DENVER (CBS4) – Nursing homes could soon find themselves fighting not only coronavirus, but lawsuits related to their handling of the virus. They’re asking for legal protection, saying they’ve been put in an impossible situation.
More than 170 people had already died in Colorado nursing homes by the time the state sent the Colorado National Guard to conduct mass testing. Doug Farmer, head of the Colorado Health Care Association, which represents the industry, said they’ve been begging for help for weeks.READ MORE: Pediatrician Drawing Support For Push To Get Students Back In The Classroom
“Working in an environment where you don’t know who has the virus, and you don’t have adequate equipment to protect people, puts us in the most imperfect situation we could imagine,” said Farmer.
At least 15 states have passed laws with protections. Colorado could be next.
“Some attorneys will be out there saying, ‘hey we can make a quick dime on this’,” said state Sen. John Cooke.
Cooke plans to bring a bill limiting civil, and possibly criminal, liability for nursing homes and hospitals.
“As long as they’re acting reasonable and under the proper guidelines,” said Cooke.
Employment attorney Laura Wolf said the law already protects employers who take reasonable measures.READ MORE: COVID In Colorado: Gov. Jared Polis Envisions A 'Very Close To Normal' Summer
“We’re incentivizing employers at that point, essentially to cut corners,” said Wolf.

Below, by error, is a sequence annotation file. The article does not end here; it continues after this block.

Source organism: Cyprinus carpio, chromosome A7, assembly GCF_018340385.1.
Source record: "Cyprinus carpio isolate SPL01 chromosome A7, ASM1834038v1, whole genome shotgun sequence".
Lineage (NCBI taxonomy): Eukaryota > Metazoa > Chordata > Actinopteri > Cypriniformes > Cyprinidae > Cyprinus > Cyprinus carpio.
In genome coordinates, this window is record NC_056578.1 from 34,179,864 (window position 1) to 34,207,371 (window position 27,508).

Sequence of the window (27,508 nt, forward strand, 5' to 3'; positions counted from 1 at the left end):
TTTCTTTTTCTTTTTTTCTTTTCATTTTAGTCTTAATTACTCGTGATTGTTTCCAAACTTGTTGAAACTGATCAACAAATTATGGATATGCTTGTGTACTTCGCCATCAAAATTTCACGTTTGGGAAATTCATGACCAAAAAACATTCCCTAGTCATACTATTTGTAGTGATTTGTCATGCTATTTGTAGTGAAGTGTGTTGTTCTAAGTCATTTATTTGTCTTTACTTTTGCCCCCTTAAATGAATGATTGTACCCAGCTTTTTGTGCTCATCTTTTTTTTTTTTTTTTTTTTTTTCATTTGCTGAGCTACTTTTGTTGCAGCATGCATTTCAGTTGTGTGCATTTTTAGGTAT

She said more protections for employers will mean less safety for everyone, and not just in nursing homes.
“Every single employer that is considered an essential employer and has essential employees is going to ask for the exact same type of limitation to their liability,” said Wolf.
But Farmer said, unlike meatpacking plants, for example, nursing homes have hundreds of pages of conflicting new rules and no option to close if they don’t have enough masks. Lawsuits, he says, will lead to bankruptcies.
“And that means a lack of access for people throughout the state,” Farmer explained.
Farmer said many insurers have started putting exclusions in their policies for anything COVID-19-related.MORE NEWS: Aurora City Council Questions Panelists About Elijah McClain Independent Review
According to the Colorado Sun, nearly 60 percent of all COVID-19 deaths in Colorado have been nursing home residents. The Colorado Trial Attorneys Association isn’t aware of any COVID-19-related lawsuits, but CBS4’s Shaun Boyd has learned the families of three of the JBS meatpacking plant employees who died have hired attorneys.